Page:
FAI Publications, Scottish Economy

Weekly update: Optimism for 2023 tempered by medium-term forecasts

Today we have published our new economic forecasts as part of our quarterly economic commentary.

We have revised up our outlook for 2023 considerably – a few months ago, we were expecting that the UK and Scottish economies would be in the midst of a shallow recession before returning to growth in the second half of the year. However, the data that has come out for the first quarter has been considerably more positive than this, showing 0.4% growth in quarter 1.

Therefore our forecast for 2023 has been revised from a contraction of 0.7% we were expecting in March, to growth of 0.5% for the year – muted growth by historical standards, but growth nonetheless.

However, we would temper this optimism in a couple of ways. Firstly, on Wednesday the Scottish government published data to show that following this growth in the first quarter, the economy contracted 0.5% in April. Interestingly, though, this is not being driven by – as we may have expected – consumers tightening their belts given other cost pressures. Rather, it is being driven by contractions in professional services. The monthly data can be volatile, so we shouldn’t read too much into this, but definitely one to watch as we move through the year.

Secondly, we have revised down our forecasts for 2024 and 2025, due to the stubbornly high inflation we are seeing in the economy and the response from the Bank of England to raise rates higher than we were expecting in March.

So, yes, a bit of evidence of a resilient economy in the short term – but we’re still in for a bumpy ride.

Another statutory target missed?

Over the last fortnight, there has been bad news at both the Scottish and UK level in terms of how we are doing to meet our climate reduction targets.

In Scotland, data for 2021 was published which shows the statutory targets for 2021 have been missed. We should remember that in this year there were still pandemic-related economic shutdowns, so we might have expected that this would contribute to the target being met, as it was in 2020. It is therefore slightly worrying for the future.

Just like we discussed in our last blog regarding child poverty targets, it is all very well setting a statutory target, but the key thing is the action that the Government put in place to achieve them. We have previously raised concerns about the priority given to policies that will help Scotland achieve its climate goals, and that there needs to be much more urgency overall underpinning action.

This was echoed by the Climate Change Committee this week, albeit referring to the UK level, where they described the efforts to tackle climate change at the UK level as “worryingly slow”, and that they were markedly less confident than a year ago that the UK is going to meet its climate goals.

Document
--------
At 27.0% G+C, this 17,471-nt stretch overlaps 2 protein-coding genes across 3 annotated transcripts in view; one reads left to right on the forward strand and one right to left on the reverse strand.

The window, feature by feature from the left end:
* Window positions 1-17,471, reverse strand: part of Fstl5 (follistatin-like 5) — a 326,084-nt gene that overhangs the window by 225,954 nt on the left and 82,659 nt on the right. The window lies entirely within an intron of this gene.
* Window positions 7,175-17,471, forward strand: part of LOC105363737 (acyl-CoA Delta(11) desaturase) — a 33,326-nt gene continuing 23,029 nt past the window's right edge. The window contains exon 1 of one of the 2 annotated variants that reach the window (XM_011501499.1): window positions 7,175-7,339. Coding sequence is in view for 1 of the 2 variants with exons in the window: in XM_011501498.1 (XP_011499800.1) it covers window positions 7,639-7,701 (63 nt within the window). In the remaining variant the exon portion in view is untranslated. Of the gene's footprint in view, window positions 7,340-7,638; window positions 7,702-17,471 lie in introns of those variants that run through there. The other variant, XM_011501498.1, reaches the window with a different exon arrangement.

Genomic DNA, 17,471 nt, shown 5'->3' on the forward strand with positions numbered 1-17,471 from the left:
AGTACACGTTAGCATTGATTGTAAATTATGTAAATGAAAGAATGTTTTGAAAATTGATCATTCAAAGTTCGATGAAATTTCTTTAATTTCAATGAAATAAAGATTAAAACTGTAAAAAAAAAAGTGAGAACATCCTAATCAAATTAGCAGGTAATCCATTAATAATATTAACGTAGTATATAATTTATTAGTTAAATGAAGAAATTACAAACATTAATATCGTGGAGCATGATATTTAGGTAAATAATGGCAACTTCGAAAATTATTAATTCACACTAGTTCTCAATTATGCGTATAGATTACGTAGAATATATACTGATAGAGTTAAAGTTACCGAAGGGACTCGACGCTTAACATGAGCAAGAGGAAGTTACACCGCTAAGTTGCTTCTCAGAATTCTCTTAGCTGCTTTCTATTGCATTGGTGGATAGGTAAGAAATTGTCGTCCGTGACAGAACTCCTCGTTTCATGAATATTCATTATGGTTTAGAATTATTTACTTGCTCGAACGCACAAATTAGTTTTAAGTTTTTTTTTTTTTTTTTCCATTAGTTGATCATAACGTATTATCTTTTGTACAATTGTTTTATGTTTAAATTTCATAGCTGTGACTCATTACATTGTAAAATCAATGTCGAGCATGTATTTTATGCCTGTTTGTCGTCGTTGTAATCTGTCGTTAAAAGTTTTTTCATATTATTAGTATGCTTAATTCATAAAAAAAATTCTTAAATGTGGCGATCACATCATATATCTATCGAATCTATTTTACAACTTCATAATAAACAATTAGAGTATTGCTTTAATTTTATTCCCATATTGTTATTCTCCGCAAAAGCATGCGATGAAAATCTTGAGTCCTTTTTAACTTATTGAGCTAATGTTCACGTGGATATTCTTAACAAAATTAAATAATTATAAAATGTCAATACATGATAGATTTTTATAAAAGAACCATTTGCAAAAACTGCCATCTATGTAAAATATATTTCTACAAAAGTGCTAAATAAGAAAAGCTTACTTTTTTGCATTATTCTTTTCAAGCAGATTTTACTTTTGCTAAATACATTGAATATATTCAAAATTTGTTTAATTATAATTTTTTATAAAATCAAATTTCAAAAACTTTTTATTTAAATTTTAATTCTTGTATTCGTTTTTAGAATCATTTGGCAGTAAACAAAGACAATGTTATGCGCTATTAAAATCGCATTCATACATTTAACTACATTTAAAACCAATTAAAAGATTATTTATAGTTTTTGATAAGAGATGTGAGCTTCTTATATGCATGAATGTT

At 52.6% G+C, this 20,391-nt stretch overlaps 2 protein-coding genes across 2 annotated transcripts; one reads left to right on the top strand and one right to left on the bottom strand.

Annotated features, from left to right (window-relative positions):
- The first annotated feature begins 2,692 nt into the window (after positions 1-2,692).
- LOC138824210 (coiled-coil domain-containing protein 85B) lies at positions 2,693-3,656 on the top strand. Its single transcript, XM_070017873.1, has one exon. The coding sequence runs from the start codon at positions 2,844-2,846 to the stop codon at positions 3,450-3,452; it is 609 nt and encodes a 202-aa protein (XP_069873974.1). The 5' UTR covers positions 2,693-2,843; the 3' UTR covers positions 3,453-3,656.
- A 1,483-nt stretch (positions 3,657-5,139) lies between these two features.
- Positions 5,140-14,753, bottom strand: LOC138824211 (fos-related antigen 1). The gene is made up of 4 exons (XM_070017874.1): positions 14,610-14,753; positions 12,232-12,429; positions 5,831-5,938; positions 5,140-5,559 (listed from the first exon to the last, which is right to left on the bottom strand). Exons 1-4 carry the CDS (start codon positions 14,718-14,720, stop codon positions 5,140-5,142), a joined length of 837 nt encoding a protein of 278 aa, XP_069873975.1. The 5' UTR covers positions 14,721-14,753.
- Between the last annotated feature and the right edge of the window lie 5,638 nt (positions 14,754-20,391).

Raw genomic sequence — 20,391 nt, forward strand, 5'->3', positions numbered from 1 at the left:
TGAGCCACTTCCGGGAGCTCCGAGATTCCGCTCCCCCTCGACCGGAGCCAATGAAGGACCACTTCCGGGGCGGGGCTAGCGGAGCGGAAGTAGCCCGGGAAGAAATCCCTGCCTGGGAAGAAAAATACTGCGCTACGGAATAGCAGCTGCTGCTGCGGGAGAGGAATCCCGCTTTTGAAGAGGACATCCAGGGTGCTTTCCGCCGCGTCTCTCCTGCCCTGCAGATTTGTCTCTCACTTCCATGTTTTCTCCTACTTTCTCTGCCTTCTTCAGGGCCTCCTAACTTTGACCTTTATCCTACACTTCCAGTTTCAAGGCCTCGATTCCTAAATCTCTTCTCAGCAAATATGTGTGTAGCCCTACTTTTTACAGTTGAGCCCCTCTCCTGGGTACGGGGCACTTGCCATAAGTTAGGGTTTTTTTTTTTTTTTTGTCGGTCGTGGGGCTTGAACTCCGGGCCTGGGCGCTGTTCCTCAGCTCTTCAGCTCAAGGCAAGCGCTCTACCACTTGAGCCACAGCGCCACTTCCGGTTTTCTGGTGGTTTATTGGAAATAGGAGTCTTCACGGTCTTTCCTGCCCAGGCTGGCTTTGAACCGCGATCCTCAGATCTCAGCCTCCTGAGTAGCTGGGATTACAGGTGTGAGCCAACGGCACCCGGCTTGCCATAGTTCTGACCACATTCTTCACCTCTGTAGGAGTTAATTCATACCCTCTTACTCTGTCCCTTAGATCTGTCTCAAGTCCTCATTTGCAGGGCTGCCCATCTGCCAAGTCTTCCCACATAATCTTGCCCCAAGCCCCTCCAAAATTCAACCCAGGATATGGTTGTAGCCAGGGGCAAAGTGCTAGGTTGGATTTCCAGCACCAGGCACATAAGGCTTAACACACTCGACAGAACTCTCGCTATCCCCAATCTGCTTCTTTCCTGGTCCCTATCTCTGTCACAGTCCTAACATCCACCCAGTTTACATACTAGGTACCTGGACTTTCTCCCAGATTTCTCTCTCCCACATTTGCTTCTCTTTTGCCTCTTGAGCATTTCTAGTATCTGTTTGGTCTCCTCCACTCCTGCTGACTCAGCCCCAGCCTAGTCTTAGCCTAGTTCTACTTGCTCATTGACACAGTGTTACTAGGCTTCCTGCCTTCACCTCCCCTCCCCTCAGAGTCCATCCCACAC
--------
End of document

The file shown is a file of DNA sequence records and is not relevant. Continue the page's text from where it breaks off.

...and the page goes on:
It is clear that both of Scotland’s Governments must do better on tacking climate change.

Business engagement will need to be a change of culture rather than just an event

The Scottish Government published the report from its New Deal for Business Group yesterday, which contains a number of recommendations about how the Scottish Government can “reset” its relationship with businesses in Scotland.

I’ll declare an interest here – I was invited to go on the group, and chaired one of the subgroups looking at sharing intelligence and data between businesses and government.

The report is just the start of changing the culture within the government in terms of its attitude to businesses – and it is definitely the case that expectations have been raised that the SG will try to involve businesses more proactively in the future in policy design and implementation. The work of this group will have to lead to meaningful change to ensure it is not just another talking shop – I’m not sure that Scottish businesses will be able to handle another “reset”.

For those of you heading off on holiday soon, we hope you have a restful break. Here at the Fraser, the destinations include Croatia, Romania, Portugal, the Amalfi Coast and, most glamourous of all, my destination of the Moray Coast.


Picture of Mairi Spowage, director of the Fraser of Allander Institute

Mairi is the Director of the Fraser of Allander Institute. Previously, she was the Deputy Chief Executive of the Scottish Fiscal Commission and the Head of National Accounts at the Scottish Government and has over a decade of experience working in different areas of statistics and analysis.